There is a basic understanding of the way gases are released from cometary nuclei in order to form the gas and dust comae as they approach the Sun. We know that the production of these gases is driven by the incident solar radiation on the nucleus, and this leads to the sublimation of cometary ices.
The composition of the coma depends on the composition and thermal properties of its nucleus. In general, comets are often assumed to be a mixture of ice and dust (Whipple 1950, Mendis 1977, Fanale et al. 1984). There is however a lack of knowledge on the actual internal structure of comets both at macroscopic and microscopic levels. For comet 67P/Churyumov-Gerasimenko (67P/CG), the Rosetta Orbiter Spectrometer for Ion and Neutral Analysis (ROSINA) determined H2O, CO2, CO and O2 to be the most abundant gases in the coma (Hässig et al. 2015, Le Roy et al. 2015, Bieler et al. 2015b), which is a clear indication of the composition of dominant ices within the nucleus. How these different ices are physically related to each other and distributed within the nucleus is a more intricate issue for which we have no clear answer at this time.
The aim of our work is to investigate the surface parameters influencing the generation of the inner comae of comets and model the gas activity distribution around their nuclei. Herein the influence of thermal inertia combined with sub-surface sources on insolation-driven sublimation and the resulting gas flow field is investigated using both H2O and CO2 as driving volatiles. We apply this study to a spherical nucleus comet and for the complex shape of comet 67P/CG (Preusker et al. 2017).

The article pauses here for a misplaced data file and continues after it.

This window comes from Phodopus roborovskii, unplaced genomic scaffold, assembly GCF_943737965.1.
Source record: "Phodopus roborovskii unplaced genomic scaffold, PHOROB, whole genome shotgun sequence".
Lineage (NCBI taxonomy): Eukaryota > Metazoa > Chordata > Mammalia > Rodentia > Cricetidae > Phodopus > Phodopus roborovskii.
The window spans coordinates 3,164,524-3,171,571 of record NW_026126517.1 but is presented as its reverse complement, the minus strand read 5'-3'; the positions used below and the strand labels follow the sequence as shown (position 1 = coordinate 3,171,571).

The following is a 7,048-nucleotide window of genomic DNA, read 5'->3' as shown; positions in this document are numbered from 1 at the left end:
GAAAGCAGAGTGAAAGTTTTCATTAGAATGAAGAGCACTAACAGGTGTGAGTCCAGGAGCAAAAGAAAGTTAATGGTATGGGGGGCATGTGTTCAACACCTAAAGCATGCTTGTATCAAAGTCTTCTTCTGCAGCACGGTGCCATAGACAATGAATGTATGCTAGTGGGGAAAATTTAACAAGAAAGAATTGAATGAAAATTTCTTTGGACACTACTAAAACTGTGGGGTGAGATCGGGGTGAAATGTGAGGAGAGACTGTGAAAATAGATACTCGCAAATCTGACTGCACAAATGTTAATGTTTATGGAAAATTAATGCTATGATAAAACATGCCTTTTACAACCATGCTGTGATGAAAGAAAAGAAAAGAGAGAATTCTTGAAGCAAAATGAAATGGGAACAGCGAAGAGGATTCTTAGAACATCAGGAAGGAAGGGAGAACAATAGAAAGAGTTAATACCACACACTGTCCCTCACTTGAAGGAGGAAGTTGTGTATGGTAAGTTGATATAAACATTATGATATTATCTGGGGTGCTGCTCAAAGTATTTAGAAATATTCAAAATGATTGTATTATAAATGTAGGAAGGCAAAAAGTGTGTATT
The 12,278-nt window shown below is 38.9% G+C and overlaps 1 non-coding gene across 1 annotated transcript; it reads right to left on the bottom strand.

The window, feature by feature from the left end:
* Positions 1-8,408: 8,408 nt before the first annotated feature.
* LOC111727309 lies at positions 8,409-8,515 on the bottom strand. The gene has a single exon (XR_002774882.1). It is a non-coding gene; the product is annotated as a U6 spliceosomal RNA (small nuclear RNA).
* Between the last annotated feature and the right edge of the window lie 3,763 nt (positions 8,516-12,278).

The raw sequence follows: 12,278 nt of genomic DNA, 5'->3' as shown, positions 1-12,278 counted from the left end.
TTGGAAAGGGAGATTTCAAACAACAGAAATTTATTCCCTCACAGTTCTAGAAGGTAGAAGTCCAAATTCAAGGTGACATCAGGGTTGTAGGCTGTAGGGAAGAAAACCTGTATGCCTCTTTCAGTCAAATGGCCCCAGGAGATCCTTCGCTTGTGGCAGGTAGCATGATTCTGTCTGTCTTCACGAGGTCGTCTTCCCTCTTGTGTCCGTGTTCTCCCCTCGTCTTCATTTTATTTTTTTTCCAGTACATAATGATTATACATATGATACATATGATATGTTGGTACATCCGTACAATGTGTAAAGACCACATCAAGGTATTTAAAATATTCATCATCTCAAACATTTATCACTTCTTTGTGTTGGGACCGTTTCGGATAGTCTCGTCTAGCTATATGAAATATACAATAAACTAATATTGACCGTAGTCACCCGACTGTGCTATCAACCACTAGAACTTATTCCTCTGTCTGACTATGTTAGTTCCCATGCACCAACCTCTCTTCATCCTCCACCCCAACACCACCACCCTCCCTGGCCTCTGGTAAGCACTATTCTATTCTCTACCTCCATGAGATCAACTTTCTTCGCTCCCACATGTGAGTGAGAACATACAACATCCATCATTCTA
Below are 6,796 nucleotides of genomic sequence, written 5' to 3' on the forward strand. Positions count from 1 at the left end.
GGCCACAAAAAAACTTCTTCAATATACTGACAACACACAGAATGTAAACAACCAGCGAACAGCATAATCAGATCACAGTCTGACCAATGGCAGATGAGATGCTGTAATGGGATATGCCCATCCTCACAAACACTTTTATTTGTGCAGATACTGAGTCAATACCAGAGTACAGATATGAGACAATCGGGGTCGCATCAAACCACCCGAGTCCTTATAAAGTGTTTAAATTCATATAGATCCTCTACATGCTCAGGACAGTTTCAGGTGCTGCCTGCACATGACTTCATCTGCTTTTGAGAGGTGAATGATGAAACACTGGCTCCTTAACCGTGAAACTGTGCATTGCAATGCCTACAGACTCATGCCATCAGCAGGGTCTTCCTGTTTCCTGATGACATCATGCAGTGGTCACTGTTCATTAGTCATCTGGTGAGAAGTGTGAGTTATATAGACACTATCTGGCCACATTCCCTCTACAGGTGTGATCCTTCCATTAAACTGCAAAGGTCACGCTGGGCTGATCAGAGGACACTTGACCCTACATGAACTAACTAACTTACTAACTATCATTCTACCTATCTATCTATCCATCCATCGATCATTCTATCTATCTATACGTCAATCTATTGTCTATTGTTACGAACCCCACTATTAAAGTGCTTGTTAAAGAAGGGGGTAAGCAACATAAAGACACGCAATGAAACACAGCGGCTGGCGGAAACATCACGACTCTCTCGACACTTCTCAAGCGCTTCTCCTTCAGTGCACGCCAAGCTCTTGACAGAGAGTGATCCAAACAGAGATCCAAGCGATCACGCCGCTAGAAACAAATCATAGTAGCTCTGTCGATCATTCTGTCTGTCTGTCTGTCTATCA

We use a simplified model of heat transport through the surface layer to establish sublimation rates from a H2O- and CO2-ice subsurface into vacuum. The 3D Direct Simulation Monte Carlo method is then used to model the coma as a sublimation-driven flow. The free parameters of the model are used to test the range of effects arising from thermal inertia and the depth of the source on the gas outflow.
Our results suggest that thermal inertia and the depth of the sublimation front can have a strong effect on the emission distribution of the flow at the surface. In models with a thermal inertia greater than zero, the H2O distribution can be shifted in rotation by about 20 degrees relative to models with no thermal lag. For CO2, the maximum activity can be shifted towards the terminator with activity going far into the nightside. The presence of a small amount of CO2 can also reduce the presence of H2O by at least an order of magnitude on the nightside. However, it can increase the speed of the mixed flow on the dayside by about 100m/s.
H2O is the dominant species on the dayside in all tested cases. While, CO2 is clearly the main driver for activity on the nightside in several of them. This would be consistent with observations of gas density and dust column density above the nightside hemisphere of the nucleus of 67P/CG.